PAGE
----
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Anthropological Quarterly 75.2 (2002) 437-439

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The Underneath of Things: Violence, History and the Everyday in Sierra Leone. Marianne C. Ferme. Berkeley and Los Angeles: University of California Press. 2001; 287 pp.

Given the recent (and not so recent) history of Sierra Leone, it is more than fitting that anthropologists working in the region should reflect on the ways in which our discipline can help us further our understanding of how Sierra Leoneans relate to the categories of conflict and violence. In doing so in a scholarly forum, however, the author's task is doubled, as such works will contribute not only to our understanding of the topic at hand, but also further our understanding of the concepts, theories, and methods of anthropology. After reading Mariane C. Ferme's book there remains little doubt in my mind that her work among the Mende succeeds in all these tasks.

The first contribution of this book might not be the most readily noticed by readers—for it is methodological—but it certainly won't go unnoticed by anthropologists studying conflict and violence. Ferme's use of material culture as a primary source of data represents a significant improvement from traditional studies of martial technology, and allows truly original insights. Indeed, the author uses that very word—insight—to characterize the fruits of her dealings with Mende material culture, whose study provide her with "clues" pointing to the wider socio-cultural order. This approach, of course, opens the door to a very broad definition of what objects are relevant to our understanding of Mende conflict, mediation, and violence. But the author uses this broad definition [End Page 437] in a creative and fruitful manner. She seldom mentions the objects used to perpetrate violence, as was generally expected of earlier studies and, I might add, the reader does not miss such a description. Instead, the author treats us to a remarkable discussion of the Mende relationship with the materiality of the landscape (Chapter One), hunting and fishing implements (Chapter Two), housing (Chapter Four), and the body (Chapter Five). These chapters are interspersed with three interludes that deal, respectively, with the social and cultural use of kola nuts, cotton clothes, and palm oil. It would be impossible, in a review of this scope, to do justice to the ethnographic richness of all these discussions. Suffice it to say for the moment that in dealing with all these dimensions of material culture, the author is able to interweave gender, economic, political, and symbolic analyses in ways that capture the permeability of all these spheres. For instance, the author's discussion of the kola nut (interlude 2) ties together the ritual importance of kola in peace and war, its economic value, and the politics of its circulation at the regional, local, and family levels.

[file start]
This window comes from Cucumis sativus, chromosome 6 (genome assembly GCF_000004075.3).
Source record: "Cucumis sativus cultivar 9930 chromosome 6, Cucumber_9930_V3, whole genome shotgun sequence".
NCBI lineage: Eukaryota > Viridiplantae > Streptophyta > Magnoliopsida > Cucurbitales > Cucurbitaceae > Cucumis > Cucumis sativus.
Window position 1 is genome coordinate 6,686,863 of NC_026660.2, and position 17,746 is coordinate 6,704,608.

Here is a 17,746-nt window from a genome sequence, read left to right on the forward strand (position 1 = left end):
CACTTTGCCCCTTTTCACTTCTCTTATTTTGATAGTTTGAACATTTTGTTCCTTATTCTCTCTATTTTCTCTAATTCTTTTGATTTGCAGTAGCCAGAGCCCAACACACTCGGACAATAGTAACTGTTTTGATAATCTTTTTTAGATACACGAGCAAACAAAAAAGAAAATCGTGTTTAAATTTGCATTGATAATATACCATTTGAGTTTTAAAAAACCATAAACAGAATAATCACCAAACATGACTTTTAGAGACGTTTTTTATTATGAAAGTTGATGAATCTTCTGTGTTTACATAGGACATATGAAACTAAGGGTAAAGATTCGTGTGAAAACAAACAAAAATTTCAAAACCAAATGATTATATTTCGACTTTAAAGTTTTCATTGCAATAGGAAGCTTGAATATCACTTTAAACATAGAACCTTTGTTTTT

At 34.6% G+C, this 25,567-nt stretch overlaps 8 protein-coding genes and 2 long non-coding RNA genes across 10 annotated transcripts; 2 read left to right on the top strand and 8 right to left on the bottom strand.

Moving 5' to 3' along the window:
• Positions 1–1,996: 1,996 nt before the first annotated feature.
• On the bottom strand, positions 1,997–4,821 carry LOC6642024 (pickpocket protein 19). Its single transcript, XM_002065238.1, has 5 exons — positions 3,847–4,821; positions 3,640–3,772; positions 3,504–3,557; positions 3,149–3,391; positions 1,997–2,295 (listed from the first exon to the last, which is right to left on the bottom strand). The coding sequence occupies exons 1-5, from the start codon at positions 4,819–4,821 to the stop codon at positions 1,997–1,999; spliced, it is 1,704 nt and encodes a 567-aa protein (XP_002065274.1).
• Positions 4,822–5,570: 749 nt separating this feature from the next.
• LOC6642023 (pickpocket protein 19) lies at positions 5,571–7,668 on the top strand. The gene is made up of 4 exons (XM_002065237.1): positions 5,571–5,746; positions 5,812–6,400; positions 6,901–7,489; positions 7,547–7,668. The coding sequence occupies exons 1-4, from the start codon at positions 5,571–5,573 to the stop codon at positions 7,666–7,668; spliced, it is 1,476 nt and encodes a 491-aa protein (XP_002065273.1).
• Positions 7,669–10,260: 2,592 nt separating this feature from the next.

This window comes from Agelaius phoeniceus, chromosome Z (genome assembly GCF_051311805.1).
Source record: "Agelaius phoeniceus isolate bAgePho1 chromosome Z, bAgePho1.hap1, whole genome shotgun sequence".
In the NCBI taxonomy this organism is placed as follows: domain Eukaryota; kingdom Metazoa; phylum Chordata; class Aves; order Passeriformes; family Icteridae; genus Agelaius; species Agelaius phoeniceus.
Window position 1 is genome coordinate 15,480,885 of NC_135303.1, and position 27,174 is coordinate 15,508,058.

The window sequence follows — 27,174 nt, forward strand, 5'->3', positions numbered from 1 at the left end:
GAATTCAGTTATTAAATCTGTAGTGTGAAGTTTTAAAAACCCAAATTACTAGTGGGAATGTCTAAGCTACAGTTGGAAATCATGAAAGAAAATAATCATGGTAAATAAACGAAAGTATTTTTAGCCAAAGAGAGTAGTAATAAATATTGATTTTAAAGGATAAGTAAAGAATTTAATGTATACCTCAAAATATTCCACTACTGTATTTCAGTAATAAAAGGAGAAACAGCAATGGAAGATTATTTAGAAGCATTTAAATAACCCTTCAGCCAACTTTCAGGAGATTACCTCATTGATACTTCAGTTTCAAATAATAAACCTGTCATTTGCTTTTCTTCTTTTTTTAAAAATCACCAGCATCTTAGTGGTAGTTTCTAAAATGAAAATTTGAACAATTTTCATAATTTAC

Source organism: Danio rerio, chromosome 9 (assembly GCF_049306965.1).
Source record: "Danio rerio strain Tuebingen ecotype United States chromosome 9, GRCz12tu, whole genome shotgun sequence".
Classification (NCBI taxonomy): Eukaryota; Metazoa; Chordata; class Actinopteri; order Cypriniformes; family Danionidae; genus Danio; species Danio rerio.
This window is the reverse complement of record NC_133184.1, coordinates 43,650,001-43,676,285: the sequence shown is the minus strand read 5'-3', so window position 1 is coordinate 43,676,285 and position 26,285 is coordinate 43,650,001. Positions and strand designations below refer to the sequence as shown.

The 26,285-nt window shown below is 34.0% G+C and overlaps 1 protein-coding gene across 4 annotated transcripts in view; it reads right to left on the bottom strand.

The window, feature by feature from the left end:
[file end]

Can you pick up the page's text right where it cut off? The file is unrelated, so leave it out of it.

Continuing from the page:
The author's focus on peacetime material culture in a study dealing with the Mende's experience of conflict and violence is explained in the following way:

"What I explore here, then, are the ordinary conflicts that may erupt in times of peace. In doing so, I hope not only to paint a portrait of a society on the brink of violence, and to explore some of the factors that may have led it to this point, but also to show wherein lie the strengths that support hope for a better future in the Sierra Leonean postcolonial state." (p.1)

For Ferme, such hope may be grounded in the Mende cultural logic itself. While the use of the concept of cultural logic can potentially lead to an overly culturalist view of socio-political action, the depth and complexity of the author's ethnographic material allows her to steer clear of that obstacle. In fact, it is in the very contradictions and ambiguities contained in the data that Ferme detects the symbolic spaces in which the Mende negotiate power and manage conflicts. Mende prize and cultivate the ambiguities not simply the consequences. Truth and power find their most potent expression when they lie beneath "multiple layers of often conflicting meaning&quot...


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